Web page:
Adopting a new pet is an exciting venture, but one that can also be more expensive than people realize. All the pet care items aside, there are several aspects of owning a pet that people do not take into consideration when budgeting for a new animal. However, one benefit of having a dog or a cat is that you do not end up spending money on elaborate cages and sod that rabbits, gerbils, or guinea pigs need. You won’t be constantly replacing wood chips, or cleaning poop off your parakeet’s cage. Though many people automatically assume smaller pets are less hassle and less money than larger pets, that may not always be the case! Bedding for a hamster can be up to $400 a year, while kitty litter is roughly $150! Bearing that in mind, consider some of the below expenses of owning a cat or dog that often get overlooked.

Unexpected Expenses

Pet training sessions. While not every cat will need to enroll in a training course, most dogs should. Initial obedience training can be taught by the dog owner, but the response time tends to be quicker if there is a professional pet trainer on dock. Not only will you have to pay for a trainer, but anytime you go out of town or have to take a business trip, get ready to hire a pet-sitter or pay for doggy day care or pet hotels.

Replacing household items: Accidents happen, and so does teething! If you do not carefully monitor the items your cat or dog has access to, then you might find yourself having to toss those brand new Sperry shoes, because of the puppy slobber and tooth marks. Your cashmere throw rug with the tassels could also become the next object of playtime bliss for your kitty, so be careful to keep the expensive things out of reach, and the right toys easily accessible. Your pet will take some time learning the correct things to play with, but until that time, you might find yourself replacing very expensive goods.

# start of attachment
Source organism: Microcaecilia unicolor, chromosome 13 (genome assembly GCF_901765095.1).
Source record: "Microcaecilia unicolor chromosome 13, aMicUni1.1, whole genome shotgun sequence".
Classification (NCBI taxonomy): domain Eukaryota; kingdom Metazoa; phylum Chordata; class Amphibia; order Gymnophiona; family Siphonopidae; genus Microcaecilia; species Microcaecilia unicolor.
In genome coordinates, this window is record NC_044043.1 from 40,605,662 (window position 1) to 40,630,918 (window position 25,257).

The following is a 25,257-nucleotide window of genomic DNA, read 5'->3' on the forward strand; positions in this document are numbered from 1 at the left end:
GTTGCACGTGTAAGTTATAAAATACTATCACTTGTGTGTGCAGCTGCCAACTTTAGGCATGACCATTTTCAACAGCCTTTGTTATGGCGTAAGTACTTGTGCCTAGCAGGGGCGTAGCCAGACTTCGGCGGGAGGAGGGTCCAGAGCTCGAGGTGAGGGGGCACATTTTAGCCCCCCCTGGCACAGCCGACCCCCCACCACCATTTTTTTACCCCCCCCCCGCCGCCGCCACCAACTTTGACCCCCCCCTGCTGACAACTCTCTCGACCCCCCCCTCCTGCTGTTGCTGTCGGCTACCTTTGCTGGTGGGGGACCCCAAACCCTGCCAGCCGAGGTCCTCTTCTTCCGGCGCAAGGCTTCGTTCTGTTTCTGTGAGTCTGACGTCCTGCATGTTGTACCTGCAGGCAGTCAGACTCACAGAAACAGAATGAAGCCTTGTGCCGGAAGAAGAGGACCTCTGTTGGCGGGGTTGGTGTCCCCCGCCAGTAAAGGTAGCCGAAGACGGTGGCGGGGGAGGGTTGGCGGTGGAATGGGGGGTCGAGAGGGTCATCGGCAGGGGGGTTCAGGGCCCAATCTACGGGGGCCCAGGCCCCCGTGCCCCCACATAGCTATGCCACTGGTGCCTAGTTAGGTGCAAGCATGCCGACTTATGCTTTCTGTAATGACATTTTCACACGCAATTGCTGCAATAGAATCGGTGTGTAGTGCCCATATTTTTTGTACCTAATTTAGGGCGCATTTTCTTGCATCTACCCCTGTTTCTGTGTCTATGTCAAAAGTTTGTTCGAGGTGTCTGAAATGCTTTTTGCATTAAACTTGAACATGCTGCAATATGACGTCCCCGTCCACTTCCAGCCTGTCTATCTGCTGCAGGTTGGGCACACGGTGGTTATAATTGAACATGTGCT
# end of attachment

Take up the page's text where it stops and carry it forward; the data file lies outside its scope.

Insurance and Housing Cost Increase: Unless you are the homeowner, there may also be an additional cost for pet ownership. Most apartments will bump up the cost of rent if they know you have a dog or cat living with you. In addition to these extra bills, you may need to take out insurance for your dog, especially if it is an aggressive breed like a Pit Bull or a Doberman Pinscher, if your landlord requires it.  In shared living spaces, it is not uncommon to require insurance on high-risk breeds.

Unexpected trips to the vet. Curiosity doesn’t always kill the cat, but it certainly can get them into sticky situations. Both cats and dogs can get stuck or pinched in small spaces, that either require your physical help, or financial support to help mend any scrapes, or injuries they may have gotten in the process of exploration. Dogs similarly may follow their noses or stomachs into the oddest of places. If your cat ever successfully sneaks outdoors, or won’t stop pestering your pet Bulldog, or is just a natural explorer who can’t resist trying to land on the chandelier in your kitchen, chances are you will need to calculate for several unplanned trips to the vet.

Undiagnosed diseases. When most of us drive home with our new pet, troubling diseases are often the furthest things on our minds. Some illnesses do not manifest for years to come, and a once perfectly healthy pet might turn out to be one with chronic health issues that it is YOUR responsibility to care for. In old age especially, cats and dogs can develop diabetes, cancer, arthritis, kidney disease or a host of dental problems. Don’t force your cat or dog to suffer unaided, so put a little savings away for any medical bills you might have to settle in the future.